Weak housing market hits home goods
A Bed, Bath and Beyond store in Manhattan
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KAI RYSSDAL: New Jersey-based Bed, Bath and Beyond had a tumble on Wall Street today. The home goods retailer saw shares fall 5.4 percent. The drop followed yesterday's news that first-quarter earnings would be below expectations.
Tying it all together with what Mr. Bernanke said today, some analysts are pointing the finger at the weak housing market, as Jeremy Hobson reports.
JEREMY HOBSON: Yesterday's bad news from Bed, Bath and Beyond's CEO was a shift for a company that had been able to weather the cool-down in the housing market.
But Yale Economics professor Robert Shiller says it was just a matter of time before sliding home sales hit the home goods sector. He says this is just the beginning.
ROBERT SHILLER: We can go through years of slow housing markets. And that could be years of weak performance for any of the housing accessories companies.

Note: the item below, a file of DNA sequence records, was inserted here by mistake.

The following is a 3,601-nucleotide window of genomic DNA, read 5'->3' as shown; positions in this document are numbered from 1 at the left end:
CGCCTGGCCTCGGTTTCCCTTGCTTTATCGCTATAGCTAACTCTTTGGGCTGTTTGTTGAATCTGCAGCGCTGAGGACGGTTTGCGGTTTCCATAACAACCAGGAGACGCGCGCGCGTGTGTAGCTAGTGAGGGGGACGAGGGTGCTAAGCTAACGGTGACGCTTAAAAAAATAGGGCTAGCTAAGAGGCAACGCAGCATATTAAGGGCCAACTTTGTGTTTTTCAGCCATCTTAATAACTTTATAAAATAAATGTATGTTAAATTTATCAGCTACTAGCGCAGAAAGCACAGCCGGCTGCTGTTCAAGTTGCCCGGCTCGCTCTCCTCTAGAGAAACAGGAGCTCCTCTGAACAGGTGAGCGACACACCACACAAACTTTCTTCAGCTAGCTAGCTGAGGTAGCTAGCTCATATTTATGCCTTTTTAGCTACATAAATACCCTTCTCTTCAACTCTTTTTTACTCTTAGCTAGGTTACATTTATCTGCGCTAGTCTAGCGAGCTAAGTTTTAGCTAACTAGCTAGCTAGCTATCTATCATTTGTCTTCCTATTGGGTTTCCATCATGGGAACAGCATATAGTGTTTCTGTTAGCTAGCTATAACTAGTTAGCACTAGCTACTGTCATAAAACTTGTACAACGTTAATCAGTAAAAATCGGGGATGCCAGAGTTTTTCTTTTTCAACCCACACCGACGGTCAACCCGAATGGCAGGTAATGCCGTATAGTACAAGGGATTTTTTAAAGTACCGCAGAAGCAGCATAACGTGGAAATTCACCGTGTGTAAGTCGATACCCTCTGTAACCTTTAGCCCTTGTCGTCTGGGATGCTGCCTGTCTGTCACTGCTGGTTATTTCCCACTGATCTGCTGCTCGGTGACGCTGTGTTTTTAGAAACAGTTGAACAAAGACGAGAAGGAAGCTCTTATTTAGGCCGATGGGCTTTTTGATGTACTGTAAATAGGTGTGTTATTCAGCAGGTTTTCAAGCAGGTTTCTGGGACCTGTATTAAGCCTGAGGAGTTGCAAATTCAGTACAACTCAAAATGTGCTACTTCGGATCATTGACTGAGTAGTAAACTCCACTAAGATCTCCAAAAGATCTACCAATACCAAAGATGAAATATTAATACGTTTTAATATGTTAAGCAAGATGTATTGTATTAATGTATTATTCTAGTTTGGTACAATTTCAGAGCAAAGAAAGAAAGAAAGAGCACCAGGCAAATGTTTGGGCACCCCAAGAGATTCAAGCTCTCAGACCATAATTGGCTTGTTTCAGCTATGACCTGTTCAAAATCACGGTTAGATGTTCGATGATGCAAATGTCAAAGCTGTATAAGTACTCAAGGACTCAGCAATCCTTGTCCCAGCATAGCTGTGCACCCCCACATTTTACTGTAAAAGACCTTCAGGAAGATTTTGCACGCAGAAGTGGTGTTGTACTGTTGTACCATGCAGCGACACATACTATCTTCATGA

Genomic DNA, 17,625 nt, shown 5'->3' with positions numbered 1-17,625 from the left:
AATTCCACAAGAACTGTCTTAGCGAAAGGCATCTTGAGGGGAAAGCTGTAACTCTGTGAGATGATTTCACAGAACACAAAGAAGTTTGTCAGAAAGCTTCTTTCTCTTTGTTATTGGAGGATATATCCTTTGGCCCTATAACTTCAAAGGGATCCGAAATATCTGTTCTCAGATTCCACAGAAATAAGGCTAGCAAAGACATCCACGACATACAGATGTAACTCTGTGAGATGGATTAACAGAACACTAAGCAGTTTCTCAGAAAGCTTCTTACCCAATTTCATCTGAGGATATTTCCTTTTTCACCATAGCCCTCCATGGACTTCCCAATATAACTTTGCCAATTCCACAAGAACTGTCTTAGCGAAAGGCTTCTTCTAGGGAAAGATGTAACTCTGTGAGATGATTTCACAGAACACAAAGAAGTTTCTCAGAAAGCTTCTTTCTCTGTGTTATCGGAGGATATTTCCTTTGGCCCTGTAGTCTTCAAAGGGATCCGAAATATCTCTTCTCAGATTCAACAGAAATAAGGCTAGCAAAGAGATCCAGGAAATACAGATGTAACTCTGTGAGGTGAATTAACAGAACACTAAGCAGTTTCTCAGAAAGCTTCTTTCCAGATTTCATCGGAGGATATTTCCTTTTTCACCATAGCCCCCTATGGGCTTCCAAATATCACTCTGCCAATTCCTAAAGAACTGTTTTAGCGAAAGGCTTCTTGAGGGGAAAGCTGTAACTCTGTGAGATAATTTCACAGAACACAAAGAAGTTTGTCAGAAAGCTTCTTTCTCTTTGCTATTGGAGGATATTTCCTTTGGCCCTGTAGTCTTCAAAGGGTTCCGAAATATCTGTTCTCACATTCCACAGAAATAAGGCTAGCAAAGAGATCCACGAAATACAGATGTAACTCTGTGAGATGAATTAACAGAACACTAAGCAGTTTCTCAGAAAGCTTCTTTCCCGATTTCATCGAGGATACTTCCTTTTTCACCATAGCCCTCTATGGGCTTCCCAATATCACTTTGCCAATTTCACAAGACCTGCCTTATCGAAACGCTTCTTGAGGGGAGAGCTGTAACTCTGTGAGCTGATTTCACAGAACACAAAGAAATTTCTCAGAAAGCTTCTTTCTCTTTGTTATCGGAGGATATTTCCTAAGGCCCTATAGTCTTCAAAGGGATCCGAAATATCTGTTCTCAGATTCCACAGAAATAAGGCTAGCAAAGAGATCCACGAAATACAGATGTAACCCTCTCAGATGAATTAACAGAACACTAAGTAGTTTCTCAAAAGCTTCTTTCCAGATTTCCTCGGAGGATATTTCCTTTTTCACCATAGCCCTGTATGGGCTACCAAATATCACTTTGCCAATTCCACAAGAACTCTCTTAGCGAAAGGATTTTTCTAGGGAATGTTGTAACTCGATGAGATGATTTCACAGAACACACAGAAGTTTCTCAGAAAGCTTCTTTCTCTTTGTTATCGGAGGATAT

Shiller says the two industries are tied together in countless ways because of all the things people buy when they purchase a home.
Frank Badillo, a senior economist at TNS Retail Forward, says the home goods sector may be suffering because of the weak housing market, but there's no need to panic.
FRANK BADILLO: The home sector is the most vulnerable, but that doesn't mean that consumers are pulling back across all their spending.
Indeed, Bed, Bath and Beyond is still expecting this year's first-quarter sales to be 11 percent higher than last year's. But that's still lower than what investors were hoping for.
In Washington, I'm Jeremy Hobson for Marketplace.